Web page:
Club Clips: April 25, 2019 Edition

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‘Accessories’ or ‘options?’ It’s more than semantics 

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Do you use the terms “accessories” and “options” interchangeably?

Gene Schneider has reasons not to. He shared those in the October 2018 edition of Generator & Distributor, from the Vintage Chevrolet Club of America, 14 Triple Crown Ct., North Potomac, Maryland 20878-3745 (Vince Taliano, editor).

He explains from Chevrolet’s perspective: “Options were items that appeared on the vehicle order blank and the dealer would check off the factory-installed options items as he desired.” He said there were two major categories on the list. RPO stood for “regular production options,” while LPO meant “limited production options.” The LPOs often were restricted to fleet sales.However, “over the years, the options list grew longer and longer.”

When you think about it, automotive options and accessories have been around since the dawn of motorized personal transportation. The sales of “extras” to doll up a car or make it more comfortable and safe had already taken off by 1905.A.L. Dyke was at the head of that trend when he launched an auto accessories and part-by-mail business, circa 1900.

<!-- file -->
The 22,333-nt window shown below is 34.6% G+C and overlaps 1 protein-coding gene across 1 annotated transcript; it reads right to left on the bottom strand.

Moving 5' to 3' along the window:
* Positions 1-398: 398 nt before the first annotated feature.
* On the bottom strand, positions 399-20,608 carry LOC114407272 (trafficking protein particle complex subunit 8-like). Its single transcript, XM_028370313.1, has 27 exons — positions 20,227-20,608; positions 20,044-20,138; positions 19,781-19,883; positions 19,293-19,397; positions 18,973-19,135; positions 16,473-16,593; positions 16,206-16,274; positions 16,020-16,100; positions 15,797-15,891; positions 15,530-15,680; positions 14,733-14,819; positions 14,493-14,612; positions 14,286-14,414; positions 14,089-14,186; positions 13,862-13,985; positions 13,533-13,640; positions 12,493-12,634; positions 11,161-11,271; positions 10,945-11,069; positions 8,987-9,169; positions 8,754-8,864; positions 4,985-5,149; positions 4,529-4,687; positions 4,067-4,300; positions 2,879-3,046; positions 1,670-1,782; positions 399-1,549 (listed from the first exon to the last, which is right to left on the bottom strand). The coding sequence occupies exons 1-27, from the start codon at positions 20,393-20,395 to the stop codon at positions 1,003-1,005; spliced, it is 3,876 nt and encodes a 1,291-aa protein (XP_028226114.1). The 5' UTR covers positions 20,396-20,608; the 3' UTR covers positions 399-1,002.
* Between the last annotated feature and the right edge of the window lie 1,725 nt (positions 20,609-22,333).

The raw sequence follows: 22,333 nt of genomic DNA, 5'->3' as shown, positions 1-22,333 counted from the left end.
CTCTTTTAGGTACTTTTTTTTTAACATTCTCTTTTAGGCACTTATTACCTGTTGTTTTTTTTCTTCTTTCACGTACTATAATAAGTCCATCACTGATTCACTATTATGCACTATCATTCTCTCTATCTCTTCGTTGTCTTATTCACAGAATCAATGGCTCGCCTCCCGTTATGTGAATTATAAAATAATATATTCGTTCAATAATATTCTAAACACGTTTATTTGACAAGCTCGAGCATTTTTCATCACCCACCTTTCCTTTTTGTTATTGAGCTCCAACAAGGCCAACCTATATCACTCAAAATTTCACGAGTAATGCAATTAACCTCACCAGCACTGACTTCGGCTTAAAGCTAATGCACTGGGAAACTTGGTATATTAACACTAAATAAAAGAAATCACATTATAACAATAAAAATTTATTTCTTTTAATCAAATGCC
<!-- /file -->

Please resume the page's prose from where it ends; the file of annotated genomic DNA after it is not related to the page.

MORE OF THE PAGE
Schneider went on, saying that “commonly installed options include the vehicle color,” which is an item some folks might not have in mind with the word option. In some minds, an option is an add-on. Schneider added that, for 1938, “some of the other common options would had have been oil bath air cleaner” especially in dusty, dry areas, “and a broadcloth interior replacing the standard mohair…on Master DeLuxe models.” Believe it or not, “1938 was the first year bumpers were considered standard equipment.” In the years 1932 to 1937, Chevrolet considered bumpers as a “mandatory option.” Soon, duo-tone paint, 15-inch wheels and whitewall tires were popular options.

There probably was a wide range of options versus accessories in the minds of car makers and their sales staffs. Extras really should not be called “options,” unless they were on the factory list of choices when a vehicle was new. “Mandatory options” rode a wave that still rolls along today. Did you know that from 1953 to 1955, directional signals were a mandatory option for Chevrolets? Some options were factory installed only in select years — by 1955, the heater was one of those. At Packard, in select postwar years, restricted air conditioning was a factory-installed-only item, and a very expensive one!

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